Steven Raichlen's Barbecue! Bible


Tamari-Glazed Steak with Sweet-and-Spicy Rice

Recipe from Grill to Perfection: Two Champion Pit Masters Share Recipes and Techniques for Unforgettable Backyard Grilling

Photo by Ken Goodman

Skirt and flank steaks are some of our favorites to grill, but when it’s fancy time we go for the New York Strip, a nice 1-inch-thick center cut. You can’t go wrong with this. It’s a little on the pricey side, but in our opinion the beef flavor and chew are superior. Like soy sauce, tamari is made from fermented soybeans. But this Japanese condiment is slightly thicker with a more complex, less salty flavor. It is also gluten-free, which is an advantage for many people.

The key here is to build an even, high fire. If it’s too low, you won’t get the crust that rocks people’s world. With this dish you want a deep golden brown crust and a perfect medium rare inside. Don’t forget to rest your meat for five minutes after cooking it. We know you’re hungry, but you’ll ruin an awesome steak by cutting into it too soon because all of the juices will run out.

We feel it’s really important to pull our steaks out of the refrigerator 30-40 minutes before starting to cook them. This way they temper, meaning that they come to room temperature, and cook more evenly.


  • Yield: Serves a hungry 4 and normal 6
  • Equipment: Wire rack set in a rimmed baking sheet, instant-read thermometer
Print

  • 1/4 cup tamari
  • 1/4 cup agave nectar or honey
  • 2 tablespoons rice wine vinegar
  • 1 tablespoon sugar
  • 1/2 teaspoon cayenne pepper
  • 1/2 teaspoon ground white pepper
  • 4 (12 ounce) center-cut New York strip steaks, about 1-inch thick
  • Kosher salt and freshly ground black pepper, to taste
  • Sticky Rice, for serving (see step 4)
  • Sweet-and-Spicy Sauce, for serving (see step 4)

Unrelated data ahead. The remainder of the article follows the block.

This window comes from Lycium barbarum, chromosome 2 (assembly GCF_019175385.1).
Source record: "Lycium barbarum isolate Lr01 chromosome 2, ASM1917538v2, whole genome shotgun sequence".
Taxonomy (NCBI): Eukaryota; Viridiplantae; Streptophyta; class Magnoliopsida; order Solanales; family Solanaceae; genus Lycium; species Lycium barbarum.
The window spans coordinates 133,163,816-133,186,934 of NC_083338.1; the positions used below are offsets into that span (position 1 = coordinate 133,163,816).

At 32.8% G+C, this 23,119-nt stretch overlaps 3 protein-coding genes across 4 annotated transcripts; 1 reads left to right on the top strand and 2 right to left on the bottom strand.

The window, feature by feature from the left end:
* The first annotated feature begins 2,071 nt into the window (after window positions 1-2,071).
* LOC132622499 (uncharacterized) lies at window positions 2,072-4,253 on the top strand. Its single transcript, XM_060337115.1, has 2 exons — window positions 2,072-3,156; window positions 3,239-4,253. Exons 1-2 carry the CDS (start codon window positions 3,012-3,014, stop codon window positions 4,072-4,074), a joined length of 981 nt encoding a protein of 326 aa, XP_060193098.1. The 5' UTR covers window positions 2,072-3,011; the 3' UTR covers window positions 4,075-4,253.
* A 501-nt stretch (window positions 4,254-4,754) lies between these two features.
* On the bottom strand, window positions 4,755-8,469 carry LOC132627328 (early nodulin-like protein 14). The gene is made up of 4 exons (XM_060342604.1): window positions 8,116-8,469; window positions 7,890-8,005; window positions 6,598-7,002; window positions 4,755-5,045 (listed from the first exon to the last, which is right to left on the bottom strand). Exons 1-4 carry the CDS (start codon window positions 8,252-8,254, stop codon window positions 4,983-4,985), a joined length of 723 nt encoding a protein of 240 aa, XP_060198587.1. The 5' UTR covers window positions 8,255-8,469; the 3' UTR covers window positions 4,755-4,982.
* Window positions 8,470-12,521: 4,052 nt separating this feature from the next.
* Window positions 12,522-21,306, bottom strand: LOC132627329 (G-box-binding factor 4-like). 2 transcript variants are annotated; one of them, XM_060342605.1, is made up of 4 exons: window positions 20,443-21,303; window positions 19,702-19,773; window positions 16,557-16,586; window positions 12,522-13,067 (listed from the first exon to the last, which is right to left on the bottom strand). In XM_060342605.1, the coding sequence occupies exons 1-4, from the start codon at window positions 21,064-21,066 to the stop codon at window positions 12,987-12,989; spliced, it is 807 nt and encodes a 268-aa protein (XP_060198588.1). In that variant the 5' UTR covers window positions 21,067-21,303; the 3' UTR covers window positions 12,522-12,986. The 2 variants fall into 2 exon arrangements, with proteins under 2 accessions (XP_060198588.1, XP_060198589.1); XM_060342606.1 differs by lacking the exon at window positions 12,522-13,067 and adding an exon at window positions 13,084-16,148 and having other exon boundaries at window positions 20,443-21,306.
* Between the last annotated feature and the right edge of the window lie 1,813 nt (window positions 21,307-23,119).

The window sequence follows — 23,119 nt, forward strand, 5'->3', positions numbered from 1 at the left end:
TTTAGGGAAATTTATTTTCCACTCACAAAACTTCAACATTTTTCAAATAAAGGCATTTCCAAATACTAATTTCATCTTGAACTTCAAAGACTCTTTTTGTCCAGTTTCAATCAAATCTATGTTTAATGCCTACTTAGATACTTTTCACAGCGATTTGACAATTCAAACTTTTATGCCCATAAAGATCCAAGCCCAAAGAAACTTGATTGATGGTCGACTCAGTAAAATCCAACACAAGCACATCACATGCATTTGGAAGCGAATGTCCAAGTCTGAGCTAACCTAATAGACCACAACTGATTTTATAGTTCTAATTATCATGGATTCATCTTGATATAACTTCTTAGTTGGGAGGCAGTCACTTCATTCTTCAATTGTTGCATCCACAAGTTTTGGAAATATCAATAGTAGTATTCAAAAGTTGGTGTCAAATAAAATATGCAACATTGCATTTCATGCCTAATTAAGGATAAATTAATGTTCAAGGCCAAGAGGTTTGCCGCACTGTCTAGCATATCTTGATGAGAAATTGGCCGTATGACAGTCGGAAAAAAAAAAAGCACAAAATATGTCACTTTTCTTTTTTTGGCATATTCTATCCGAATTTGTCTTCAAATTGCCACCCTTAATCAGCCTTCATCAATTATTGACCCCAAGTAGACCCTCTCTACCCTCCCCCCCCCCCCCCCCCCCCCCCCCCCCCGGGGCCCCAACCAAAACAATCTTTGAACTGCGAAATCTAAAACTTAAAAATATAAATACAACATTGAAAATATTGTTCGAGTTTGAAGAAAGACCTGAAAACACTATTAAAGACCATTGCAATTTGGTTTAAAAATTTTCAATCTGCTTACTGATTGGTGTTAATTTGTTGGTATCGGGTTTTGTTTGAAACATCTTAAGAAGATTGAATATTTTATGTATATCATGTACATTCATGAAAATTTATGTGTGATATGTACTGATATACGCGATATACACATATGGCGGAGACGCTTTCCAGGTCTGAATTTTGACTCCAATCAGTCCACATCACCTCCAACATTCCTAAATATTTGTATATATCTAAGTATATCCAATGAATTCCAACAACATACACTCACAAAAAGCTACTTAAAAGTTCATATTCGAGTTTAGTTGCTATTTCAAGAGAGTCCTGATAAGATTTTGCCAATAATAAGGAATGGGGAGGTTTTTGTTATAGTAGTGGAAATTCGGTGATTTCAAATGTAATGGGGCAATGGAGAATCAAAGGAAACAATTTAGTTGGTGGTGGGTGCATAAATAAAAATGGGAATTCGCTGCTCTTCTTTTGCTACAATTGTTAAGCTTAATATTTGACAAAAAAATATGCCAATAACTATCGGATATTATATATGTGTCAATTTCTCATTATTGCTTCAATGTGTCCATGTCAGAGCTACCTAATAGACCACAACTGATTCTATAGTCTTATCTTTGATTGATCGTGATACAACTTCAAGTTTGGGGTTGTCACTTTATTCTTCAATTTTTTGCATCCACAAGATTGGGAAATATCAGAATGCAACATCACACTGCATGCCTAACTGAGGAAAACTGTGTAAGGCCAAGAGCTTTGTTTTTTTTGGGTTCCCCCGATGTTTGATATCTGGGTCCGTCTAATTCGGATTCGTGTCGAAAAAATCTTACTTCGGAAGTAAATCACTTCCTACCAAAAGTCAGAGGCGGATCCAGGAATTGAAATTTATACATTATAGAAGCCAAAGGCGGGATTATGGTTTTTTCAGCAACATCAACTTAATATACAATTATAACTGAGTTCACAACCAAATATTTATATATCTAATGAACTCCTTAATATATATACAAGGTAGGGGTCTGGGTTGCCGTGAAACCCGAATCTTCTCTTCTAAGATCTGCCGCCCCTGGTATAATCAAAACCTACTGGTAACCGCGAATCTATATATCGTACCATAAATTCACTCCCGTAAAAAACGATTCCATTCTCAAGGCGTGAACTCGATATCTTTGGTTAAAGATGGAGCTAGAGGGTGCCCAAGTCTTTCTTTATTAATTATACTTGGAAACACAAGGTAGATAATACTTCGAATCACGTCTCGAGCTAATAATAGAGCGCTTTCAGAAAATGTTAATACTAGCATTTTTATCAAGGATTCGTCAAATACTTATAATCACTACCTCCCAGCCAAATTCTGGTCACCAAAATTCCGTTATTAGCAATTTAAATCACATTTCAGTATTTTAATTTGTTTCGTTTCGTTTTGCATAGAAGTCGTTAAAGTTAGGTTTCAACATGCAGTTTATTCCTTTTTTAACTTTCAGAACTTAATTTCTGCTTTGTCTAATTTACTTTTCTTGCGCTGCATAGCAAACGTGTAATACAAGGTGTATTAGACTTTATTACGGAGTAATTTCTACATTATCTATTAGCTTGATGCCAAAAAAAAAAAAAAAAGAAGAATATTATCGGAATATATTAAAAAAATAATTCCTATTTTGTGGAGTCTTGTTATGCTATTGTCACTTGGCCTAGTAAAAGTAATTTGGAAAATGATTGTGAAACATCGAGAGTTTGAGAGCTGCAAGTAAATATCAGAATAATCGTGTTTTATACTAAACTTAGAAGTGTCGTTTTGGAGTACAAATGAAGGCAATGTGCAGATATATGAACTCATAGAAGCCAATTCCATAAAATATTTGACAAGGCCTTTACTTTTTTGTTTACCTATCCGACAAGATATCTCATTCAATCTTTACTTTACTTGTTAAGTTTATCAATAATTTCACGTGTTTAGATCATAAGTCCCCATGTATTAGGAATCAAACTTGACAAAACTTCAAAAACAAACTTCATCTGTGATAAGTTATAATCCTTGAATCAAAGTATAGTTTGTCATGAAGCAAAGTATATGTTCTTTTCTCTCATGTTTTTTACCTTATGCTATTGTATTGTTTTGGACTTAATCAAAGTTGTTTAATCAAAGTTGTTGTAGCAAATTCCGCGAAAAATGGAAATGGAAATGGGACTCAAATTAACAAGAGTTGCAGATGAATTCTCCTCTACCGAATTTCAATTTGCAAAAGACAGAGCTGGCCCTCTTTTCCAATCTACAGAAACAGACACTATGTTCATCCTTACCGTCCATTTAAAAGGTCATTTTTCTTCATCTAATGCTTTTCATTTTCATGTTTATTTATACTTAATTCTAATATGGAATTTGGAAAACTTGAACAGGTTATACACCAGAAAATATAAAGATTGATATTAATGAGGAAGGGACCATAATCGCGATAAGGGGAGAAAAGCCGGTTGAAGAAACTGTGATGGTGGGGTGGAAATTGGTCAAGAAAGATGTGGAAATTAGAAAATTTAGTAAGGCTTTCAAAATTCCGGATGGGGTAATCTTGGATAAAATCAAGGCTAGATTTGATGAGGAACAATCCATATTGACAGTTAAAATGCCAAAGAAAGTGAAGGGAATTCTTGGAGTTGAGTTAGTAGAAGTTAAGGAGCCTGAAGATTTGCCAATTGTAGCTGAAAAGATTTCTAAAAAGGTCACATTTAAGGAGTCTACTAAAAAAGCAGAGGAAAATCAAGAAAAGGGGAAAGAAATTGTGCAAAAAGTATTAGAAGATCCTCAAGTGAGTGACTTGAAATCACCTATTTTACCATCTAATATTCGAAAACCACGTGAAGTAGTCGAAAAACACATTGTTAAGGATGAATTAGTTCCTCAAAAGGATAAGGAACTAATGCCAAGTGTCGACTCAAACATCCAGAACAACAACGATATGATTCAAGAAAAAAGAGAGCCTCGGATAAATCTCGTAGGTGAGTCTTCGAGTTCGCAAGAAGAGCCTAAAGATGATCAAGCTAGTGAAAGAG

Step 1: Make the glaze: In a medium bowl, mix the tamari, agave, vinegar, sugar, cayenne and white pepper. Set aside.

Step 2: Build a hot direct fire. Spread an even layer of unlit charcoal in the bottom of the grill. Fill a chimney with charcoal. Stuff two sheets of newspaper in the bottom of the chimney and light it. When the coals are fully engaged—you should see flames peeking over the top—pour them over the unlit charcoal. If using a gas grill, light the gas and adjust temperature on both sides to high.

Step 3: When you can hold your hands over the fire for no more than 3-5 seconds, clean the grill grate. Season steaks with salt and pepper and place on grill. Cook for about 2-1/2 minutes, then rotate 90 degrees and cook for about 2-1/2 minutes more. At this point you should have a deep golden crust. Flip steaks over and repeat. Using an instant-read thermometer, check the internal temperature. Steaks should be 125 degrees F-130 degrees F. Brush liberally with the glaze, flip over and caramelize for 20 seconds; repeat on the second side. Remove from the grill and place on a cooling rack set in a baking sheet for 5 minutes. If you have any glaze left, pour some over the steaks while they are resting, reserving some to drizzle just before serving.

Step 4: To serve: Evenly distribute the Sticky Rice among 4- 6 plates, mounding the rice on each plate. Make a shallow well in each mound with the back of a spoon, and pour a liberal spoonful of the Sweet-and-Spicy sauce into each, drizzling a little around the base. Slice the steak and arrange it in overlapping layers over the rice. Drizzle with any remaining glaze.

Tips:

Find out more about steak and try these amazing recipes:

The 10 Best Steaks for Grilling
Tuscan-Style Porterhouse
Caveman T-Bone with Bell Pepper Hash

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